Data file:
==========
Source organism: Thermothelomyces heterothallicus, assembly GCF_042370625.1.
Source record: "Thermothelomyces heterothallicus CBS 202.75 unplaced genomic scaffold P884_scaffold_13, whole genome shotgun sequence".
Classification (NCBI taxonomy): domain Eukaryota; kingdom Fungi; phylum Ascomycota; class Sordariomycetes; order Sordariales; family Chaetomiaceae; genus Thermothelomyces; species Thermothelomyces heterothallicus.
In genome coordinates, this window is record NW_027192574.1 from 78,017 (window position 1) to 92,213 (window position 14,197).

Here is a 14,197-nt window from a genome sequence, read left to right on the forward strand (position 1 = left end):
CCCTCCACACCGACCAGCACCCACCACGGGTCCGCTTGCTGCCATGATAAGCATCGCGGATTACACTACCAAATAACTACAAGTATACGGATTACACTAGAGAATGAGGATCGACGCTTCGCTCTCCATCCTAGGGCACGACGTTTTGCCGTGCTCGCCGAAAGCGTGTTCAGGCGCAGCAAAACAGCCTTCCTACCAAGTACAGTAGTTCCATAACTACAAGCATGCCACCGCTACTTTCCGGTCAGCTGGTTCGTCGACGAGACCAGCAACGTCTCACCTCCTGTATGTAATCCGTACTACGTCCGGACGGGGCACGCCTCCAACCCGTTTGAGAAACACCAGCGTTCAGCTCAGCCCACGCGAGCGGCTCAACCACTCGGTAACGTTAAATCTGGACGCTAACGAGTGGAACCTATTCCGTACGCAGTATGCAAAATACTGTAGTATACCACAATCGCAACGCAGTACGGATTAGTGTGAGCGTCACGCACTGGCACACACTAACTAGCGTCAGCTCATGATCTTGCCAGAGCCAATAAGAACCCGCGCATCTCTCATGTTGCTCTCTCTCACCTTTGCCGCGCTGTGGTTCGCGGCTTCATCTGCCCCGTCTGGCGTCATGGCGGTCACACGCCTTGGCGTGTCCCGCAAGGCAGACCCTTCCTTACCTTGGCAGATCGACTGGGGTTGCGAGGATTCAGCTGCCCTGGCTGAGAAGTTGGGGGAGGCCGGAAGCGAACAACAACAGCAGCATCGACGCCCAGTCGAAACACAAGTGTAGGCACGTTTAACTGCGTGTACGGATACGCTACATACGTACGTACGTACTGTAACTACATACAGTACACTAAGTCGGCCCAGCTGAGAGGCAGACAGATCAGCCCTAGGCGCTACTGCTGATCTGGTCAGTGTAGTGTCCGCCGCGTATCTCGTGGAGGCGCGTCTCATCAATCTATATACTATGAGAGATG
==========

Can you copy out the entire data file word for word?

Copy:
Source organism: Thermothelomyces heterothallicus, assembly GCF_042370625.1.
Source record: "Thermothelomyces heterothallicus CBS 202.75 unplaced genomic scaffold P884_scaffold_13, whole genome shotgun sequence".
Classification (NCBI taxonomy): domain Eukaryota; kingdom Fungi; phylum Ascomycota; class Sordariomycetes; order Sordariales; family Chaetomiaceae; genus Thermothelomyces; species Thermothelomyces heterothallicus.
In genome coordinates, this window is record NW_027192574.1 from 78,017 (window position 1) to 92,213 (window position 14,197).

Here is a 14,197-nt window from a genome sequence, read left to right on the forward strand (position 1 = left end):
CCCTCCACACCGACCAGCACCCACCACGGGTCCGCTTGCTGCCATGATAAGCATCGCGGATTACACTACCAAATAACTACAAGTATACGGATTACACTAGAGAATGAGGATCGACGCTTCGCTCTCCATCCTAGGGCACGACGTTTTGCCGTGCTCGCCGAAAGCGTGTTCAGGCGCAGCAAAACAGCCTTCCTACCAAGTACAGTAGTTCCATAACTACAAGCATGCCACCGCTACTTTCCGGTCAGCTGGTTCGTCGACGAGACCAGCAACGTCTCACCTCCTGTATGTAATCCGTACTACGTCCGGACGGGGCACGCCTCCAACCCGTTTGAGAAACACCAGCGTTCAGCTCAGCCCACGCGAGCGGCTCAACCACTCGGTAACGTTAAATCTGGACGCTAACGAGTGGAACCTATTCCGTACGCAGTATGCAAAATACTGTAGTATACCACAATCGCAACGCAGTACGGATTAGTGTGAGCGTCACGCACTGGCACACACTAACTAGCGTCAGCTCATGATCTTGCCAGAGCCAATAAGAACCCGCGCATCTCTCATGTTGCTCTCTCTCACCTTTGCCGCGCTGTGGTTCGCGGCTTCATCTGCCCCGTCTGGCGTCATGGCGGTCACACGCCTTGGCGTGTCCCGCAAGGCAGACCCTTCCTTACCTTGGCAGATCGACTGGGGTTGCGAGGATTCAGCTGCCCTGGCTGAGAAGTTGGGGGAGGCCGGAAGCGAACAACAACAGCAGCATCGACGCCCAGTCGAAACACAAGTGTAGGCACGTTTAACTGCGTGTACGGATACGCTACATACGTACGTACGTACTGTAACTACATACAGTACACTAAGTCGGCCCAGCTGAGAGGCAGACAGATCAGCCCTAGGCGCTACTGCTGATCTGGTCAGTGTAGTGTCCGCCGCGTATCTCGTGGAGGCGCGTCTCATCAATCTATATACTATGAGAGATG